# Find a missing numbers, single missing number and two missing numbers, from consecutive range

Contains 3 options. Given an input array

1. Unsorted and consecutive range, and array is 1 element short. eg: range is 6-9, and array = [7, 8, 9] output should be 6.
2. All conditions same as previous except 2 numbers are missing.
3. Input is sorted, numbers are consecutive, array has one missing element.

Code:

final class Variables {
private final double x;
private final double y;

Variables(double x2, double y2) {
this.x = x2;
this.y = y2;
}

public double getX() {
return x;
}

public double getY() {
return y;
}

@Override public String toString()  {
return "x = " + x + " y = " + y;
}
}

public final class FindMissing {

private FindMissing() {};

/**
* The input array must contain only 1 element lesser than range.
* Returns a missing element.
*/
public static final int unsortedConsecutiveSingleMissing(int[] a1, int low, int high) {
// check that array length should be only 1 element less - can be avoided due to its mention in javadoc
if (a1 == null) throw new NullPointerException("a1 cannot be null. ");
if (low >= high) throw new IllegalArgumentException("The low: " + low + " should be lesser than high: " + high);

int total = (high * (high + 1)/2) - (low * (low + 1)/2) + low;

for (int i = 0; i < a1.length; i++) {
total = total - a1[i];
}
}

/**
* The input array must contain only 2 element lesser than range.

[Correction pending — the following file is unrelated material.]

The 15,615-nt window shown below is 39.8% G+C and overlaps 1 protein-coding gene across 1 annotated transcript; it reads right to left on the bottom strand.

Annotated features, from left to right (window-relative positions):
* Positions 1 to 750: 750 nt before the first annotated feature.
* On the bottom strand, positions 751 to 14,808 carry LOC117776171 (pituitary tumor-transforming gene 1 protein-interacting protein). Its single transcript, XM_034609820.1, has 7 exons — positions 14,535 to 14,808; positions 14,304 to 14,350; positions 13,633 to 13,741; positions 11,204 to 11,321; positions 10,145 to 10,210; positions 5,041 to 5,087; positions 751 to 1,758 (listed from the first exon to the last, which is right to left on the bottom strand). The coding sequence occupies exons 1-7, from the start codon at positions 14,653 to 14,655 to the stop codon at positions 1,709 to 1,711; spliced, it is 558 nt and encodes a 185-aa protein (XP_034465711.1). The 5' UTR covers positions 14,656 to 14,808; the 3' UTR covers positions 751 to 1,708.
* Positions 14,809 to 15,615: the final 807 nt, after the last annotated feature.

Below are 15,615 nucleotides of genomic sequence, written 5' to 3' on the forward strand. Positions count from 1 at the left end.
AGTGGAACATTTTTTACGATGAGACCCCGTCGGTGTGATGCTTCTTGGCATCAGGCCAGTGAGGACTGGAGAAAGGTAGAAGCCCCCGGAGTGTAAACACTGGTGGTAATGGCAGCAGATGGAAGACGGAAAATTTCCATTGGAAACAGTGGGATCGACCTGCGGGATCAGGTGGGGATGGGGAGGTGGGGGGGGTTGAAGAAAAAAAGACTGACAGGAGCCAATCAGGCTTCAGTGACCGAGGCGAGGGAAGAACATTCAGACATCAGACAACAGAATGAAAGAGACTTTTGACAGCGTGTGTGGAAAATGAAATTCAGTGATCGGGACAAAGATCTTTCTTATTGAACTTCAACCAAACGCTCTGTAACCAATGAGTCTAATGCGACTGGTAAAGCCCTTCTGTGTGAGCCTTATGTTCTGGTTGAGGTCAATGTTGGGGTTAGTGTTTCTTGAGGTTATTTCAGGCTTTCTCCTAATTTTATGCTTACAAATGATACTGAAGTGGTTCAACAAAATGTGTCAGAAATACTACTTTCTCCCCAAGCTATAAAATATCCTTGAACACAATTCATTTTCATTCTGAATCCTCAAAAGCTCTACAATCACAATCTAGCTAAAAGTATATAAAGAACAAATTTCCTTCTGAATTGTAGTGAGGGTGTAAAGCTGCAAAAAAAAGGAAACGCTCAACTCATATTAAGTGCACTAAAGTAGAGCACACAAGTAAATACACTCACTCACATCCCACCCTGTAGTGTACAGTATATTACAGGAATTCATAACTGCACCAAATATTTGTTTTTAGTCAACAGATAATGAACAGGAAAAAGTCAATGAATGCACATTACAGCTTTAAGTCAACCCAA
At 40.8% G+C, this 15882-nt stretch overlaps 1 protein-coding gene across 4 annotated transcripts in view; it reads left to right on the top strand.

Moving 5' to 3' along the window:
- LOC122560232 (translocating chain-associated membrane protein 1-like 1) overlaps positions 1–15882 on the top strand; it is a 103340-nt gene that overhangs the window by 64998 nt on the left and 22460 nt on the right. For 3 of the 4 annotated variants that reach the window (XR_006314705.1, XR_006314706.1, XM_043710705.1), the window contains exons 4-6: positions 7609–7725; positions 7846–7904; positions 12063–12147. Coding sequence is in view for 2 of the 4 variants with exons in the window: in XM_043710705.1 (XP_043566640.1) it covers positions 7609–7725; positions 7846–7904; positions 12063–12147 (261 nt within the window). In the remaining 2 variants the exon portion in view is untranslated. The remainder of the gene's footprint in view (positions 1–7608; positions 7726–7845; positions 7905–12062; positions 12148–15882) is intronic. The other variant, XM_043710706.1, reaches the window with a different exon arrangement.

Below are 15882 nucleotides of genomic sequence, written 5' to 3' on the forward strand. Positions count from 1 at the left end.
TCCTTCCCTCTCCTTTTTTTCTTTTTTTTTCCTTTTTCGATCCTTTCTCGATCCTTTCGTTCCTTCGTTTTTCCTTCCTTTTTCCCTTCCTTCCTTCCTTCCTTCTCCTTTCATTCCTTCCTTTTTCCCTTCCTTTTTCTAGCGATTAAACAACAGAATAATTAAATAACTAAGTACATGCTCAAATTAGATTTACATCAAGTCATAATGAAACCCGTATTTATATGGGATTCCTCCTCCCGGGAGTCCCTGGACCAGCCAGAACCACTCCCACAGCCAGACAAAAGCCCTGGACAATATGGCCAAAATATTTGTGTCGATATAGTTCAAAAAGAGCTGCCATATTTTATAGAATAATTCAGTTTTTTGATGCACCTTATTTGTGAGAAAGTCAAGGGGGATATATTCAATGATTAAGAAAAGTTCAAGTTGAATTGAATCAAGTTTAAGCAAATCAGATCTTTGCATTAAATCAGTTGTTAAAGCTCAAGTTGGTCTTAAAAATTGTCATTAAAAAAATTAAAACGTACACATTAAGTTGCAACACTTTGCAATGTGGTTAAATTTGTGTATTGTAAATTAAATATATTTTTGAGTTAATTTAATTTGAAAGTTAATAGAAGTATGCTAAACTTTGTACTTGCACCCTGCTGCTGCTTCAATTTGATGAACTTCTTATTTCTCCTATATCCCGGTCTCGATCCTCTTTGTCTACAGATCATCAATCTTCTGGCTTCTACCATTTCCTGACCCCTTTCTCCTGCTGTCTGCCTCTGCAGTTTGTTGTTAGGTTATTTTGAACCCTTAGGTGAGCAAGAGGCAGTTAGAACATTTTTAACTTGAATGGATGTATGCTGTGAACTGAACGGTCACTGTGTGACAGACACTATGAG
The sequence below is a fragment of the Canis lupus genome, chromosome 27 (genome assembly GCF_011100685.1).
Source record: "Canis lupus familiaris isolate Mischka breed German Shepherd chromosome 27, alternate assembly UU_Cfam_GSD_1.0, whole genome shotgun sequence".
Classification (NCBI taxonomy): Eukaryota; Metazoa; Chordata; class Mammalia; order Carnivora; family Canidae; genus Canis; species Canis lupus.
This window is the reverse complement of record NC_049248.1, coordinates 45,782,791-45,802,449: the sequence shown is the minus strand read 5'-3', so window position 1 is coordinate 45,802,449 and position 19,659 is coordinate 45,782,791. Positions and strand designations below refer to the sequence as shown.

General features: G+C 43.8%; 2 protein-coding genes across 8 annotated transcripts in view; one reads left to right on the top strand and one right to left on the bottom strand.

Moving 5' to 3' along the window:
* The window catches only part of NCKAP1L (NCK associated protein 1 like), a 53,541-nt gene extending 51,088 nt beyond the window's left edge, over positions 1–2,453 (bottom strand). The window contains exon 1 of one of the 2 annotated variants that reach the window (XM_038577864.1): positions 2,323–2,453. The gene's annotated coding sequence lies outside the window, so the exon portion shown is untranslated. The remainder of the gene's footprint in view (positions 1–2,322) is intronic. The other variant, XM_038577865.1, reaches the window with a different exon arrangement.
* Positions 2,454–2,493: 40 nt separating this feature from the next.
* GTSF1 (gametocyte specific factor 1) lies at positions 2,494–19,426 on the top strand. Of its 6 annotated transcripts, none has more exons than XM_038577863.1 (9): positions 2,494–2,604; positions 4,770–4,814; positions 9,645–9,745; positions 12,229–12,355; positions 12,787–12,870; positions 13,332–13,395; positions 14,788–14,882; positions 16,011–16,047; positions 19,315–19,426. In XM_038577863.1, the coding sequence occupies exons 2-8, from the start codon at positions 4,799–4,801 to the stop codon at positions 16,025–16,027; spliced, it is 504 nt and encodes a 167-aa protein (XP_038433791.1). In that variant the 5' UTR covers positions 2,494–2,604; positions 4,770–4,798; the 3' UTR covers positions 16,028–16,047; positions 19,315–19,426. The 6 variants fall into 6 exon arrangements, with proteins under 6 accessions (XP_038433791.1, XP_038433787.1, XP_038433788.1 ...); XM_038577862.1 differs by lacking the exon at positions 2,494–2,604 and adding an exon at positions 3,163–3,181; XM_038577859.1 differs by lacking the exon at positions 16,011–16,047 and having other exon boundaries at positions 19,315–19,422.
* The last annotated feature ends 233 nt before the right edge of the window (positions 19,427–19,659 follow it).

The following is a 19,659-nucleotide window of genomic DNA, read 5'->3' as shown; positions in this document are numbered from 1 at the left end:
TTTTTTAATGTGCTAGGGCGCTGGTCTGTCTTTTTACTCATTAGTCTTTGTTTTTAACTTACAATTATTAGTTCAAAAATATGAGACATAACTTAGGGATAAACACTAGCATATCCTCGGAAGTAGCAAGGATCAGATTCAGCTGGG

* Returns a missing element.
*
* Consecutive numbers are present, array is unsorted and a single number repeats.
*
* (a + b)2 = a2 + b2 + 2ab
*
* a  + b  = S' - S''
* a2 + b2 = T' - T''
*
* S' & S'' : sum of first and second sequence accordingly.
* T' & T'' : sum square of each number in T' and T'' accordingly.
*/
public static final Variables unsortedConsecutiveTwoMissing(int[] a1, int low, int high) {
if (a1 == null) throw new NullPointerException("a1 cannot be null. ");
if (low >= high) throw new IllegalArgumentException("The low: " + low + " should be lesser than high: " + high);

int sum1 = 0;
int squareSum1 = 0;
int x = low;
// careful. we need to be <= not <. due to muscle memory it is easy to be careless here.
while (x <= high) {
sum1 = sum1 + x;
squareSum1 = squareSum1 + x * x;
x++;
}

int sum2 = 0;
int squareSum2 = 0;
for (int i = 0; i < a1.length; i++) {
sum2 = sum2 + a1[i];
squareSum2 = squareSum2 + a1[i] * a1[i];
}

int sumDiff = sum1 - sum2;

int squareDiff = squareSum1 - squareSum2;
// (x + y)2 = x2 + y2 + 2xy
int product = ((sumDiff * sumDiff) - squareDiff) / 2;

return getVariables(product, sumDiff);
}

private static Variables getVariables(double product, double sum) {
double x =  (sum/2) - Math.sqrt( ((sum/2) * (sum/2)) - product);
double y = sum - x;
return new Variables(x, y);
}

/**
*
* The input array must be sorted and must contain only 1 element lesser than range.
* Returns a missing element.
*/
public static Integer sortedConsecutiveSingleMissing(int[] a1, int low) {
if (a1 == null) throw new NullPointerException("a1 cannot be null. ");

int start  = a1;
if (start != low) {
return low;
}
int last = a1[a1.length - 1];
if (last != a1.length + low) {
return last + 1;
}